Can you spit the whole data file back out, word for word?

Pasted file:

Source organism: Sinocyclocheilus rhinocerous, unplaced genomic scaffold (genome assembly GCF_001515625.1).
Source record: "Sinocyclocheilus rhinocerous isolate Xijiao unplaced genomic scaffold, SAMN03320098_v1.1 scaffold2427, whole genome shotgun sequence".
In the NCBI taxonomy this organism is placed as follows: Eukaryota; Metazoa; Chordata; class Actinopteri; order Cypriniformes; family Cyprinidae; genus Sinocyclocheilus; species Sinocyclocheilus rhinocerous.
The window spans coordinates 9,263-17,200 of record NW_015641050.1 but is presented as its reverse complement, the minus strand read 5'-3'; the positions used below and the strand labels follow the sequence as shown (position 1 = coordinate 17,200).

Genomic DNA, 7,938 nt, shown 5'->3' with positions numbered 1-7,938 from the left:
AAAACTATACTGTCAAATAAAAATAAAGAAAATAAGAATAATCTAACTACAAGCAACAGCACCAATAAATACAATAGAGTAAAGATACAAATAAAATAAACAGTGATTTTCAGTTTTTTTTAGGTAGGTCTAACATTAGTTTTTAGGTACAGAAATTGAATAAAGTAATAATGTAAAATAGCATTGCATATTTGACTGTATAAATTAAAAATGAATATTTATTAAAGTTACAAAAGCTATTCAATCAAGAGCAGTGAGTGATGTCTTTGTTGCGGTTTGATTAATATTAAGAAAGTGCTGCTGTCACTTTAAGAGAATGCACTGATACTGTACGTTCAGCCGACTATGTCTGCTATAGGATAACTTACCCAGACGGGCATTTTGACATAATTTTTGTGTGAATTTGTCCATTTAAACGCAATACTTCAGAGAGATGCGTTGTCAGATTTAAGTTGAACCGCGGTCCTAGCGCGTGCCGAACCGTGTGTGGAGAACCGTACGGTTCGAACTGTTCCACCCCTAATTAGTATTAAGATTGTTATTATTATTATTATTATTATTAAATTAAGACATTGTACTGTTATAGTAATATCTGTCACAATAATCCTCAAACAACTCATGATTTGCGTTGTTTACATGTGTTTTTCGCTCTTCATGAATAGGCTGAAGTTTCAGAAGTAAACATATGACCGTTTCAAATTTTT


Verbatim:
Source organism: Sinocyclocheilus rhinocerous, unplaced genomic scaffold (genome assembly GCF_001515625.1).
Source record: "Sinocyclocheilus rhinocerous isolate Xijiao unplaced genomic scaffold, SAMN03320098_v1.1 scaffold2427, whole genome shotgun sequence".
In the NCBI taxonomy this organism is placed as follows: Eukaryota; Metazoa; Chordata; class Actinopteri; order Cypriniformes; family Cyprinidae; genus Sinocyclocheilus; species Sinocyclocheilus rhinocerous.
The window spans coordinates 9,263-17,200 of record NW_015641050.1 but is presented as its reverse complement, the minus strand read 5'-3'; the positions used below and the strand labels follow the sequence as shown (position 1 = coordinate 17,200).

Genomic DNA, 7,938 nt, shown 5'->3' with positions numbered 1-7,938 from the left:
AAAACTATACTGTCAAATAAAAATAAAGAAAATAAGAATAATCTAACTACAAGCAACAGCACCAATAAATACAATAGAGTAAAGATACAAATAAAATAAACAGTGATTTTCAGTTTTTTTTAGGTAGGTCTAACATTAGTTTTTAGGTACAGAAATTGAATAAAGTAATAATGTAAAATAGCATTGCATATTTGACTGTATAAATTAAAAATGAATATTTATTAAAGTTACAAAAGCTATTCAATCAAGAGCAGTGAGTGATGTCTTTGTTGCGGTTTGATTAATATTAAGAAAGTGCTGCTGTCACTTTAAGAGAATGCACTGATACTGTACGTTCAGCCGACTATGTCTGCTATAGGATAACTTACCCAGACGGGCATTTTGACATAATTTTTGTGTGAATTTGTCCATTTAAACGCAATACTTCAGAGAGATGCGTTGTCAGATTTAAGTTGAACCGCGGTCCTAGCGCGTGCCGAACCGTGTGTGGAGAACCGTACGGTTCGAACTGTTCCACCCCTAATTAGTATTAAGATTGTTATTATTATTATTATTATTATTAAATTAAGACATTGTACTGTTATAGTAATATCTGTCACAATAATCCTCAAACAACTCATGATTTGCGTTGTTTACATGTGTTTTTCGCTCTTCATGAATAGGCTGAAGTTTCAGAAGTAAACATATGACCGTTTCAAATTTTT